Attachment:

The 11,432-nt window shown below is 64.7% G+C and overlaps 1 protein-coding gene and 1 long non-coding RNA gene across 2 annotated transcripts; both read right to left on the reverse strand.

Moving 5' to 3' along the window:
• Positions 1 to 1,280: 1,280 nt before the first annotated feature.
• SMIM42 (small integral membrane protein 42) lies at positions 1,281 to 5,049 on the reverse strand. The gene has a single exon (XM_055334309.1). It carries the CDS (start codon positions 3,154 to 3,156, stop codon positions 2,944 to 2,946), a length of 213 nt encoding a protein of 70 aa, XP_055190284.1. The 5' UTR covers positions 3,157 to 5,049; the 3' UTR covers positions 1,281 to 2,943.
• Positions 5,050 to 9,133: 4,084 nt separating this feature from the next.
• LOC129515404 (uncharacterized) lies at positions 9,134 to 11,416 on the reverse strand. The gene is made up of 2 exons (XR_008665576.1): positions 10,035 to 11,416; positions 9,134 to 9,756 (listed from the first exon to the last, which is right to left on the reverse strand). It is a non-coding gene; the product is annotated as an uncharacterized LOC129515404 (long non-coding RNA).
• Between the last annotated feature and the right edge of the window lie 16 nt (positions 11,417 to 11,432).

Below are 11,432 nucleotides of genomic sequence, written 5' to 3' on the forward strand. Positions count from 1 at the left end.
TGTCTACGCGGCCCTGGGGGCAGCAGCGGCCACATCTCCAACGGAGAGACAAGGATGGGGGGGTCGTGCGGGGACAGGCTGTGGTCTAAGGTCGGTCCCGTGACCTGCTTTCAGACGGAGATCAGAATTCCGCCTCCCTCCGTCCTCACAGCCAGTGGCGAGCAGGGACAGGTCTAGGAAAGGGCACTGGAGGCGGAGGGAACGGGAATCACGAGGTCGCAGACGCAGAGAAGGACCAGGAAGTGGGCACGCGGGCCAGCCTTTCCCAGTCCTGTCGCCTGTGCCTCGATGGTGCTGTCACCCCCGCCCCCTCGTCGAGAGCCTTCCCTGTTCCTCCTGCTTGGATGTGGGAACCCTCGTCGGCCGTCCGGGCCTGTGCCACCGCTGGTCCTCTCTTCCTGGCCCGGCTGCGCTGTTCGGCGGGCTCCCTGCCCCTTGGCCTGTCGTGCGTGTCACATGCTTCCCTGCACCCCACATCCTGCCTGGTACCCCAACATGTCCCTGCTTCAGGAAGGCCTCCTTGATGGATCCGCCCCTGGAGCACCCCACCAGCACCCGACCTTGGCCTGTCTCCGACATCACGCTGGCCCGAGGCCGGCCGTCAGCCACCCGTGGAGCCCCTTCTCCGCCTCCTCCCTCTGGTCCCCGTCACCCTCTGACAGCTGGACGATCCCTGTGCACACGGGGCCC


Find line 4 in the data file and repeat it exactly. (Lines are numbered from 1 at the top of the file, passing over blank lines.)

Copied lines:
• SMIM42 (small integral membrane protein 42) lies at positions 1,281 to 5,049 on the reverse strand. The gene has a single exon (XM_055334309.1). It carries the CDS (start codon positions 3,154 to 3,156, stop codon positions 2,944 to 2,946), a length of 213 nt encoding a protein of 70 aa, XP_055190284.1. The 5' UTR covers positions 3,157 to 5,049; the 3' UTR covers positions 1,281 to 2,943.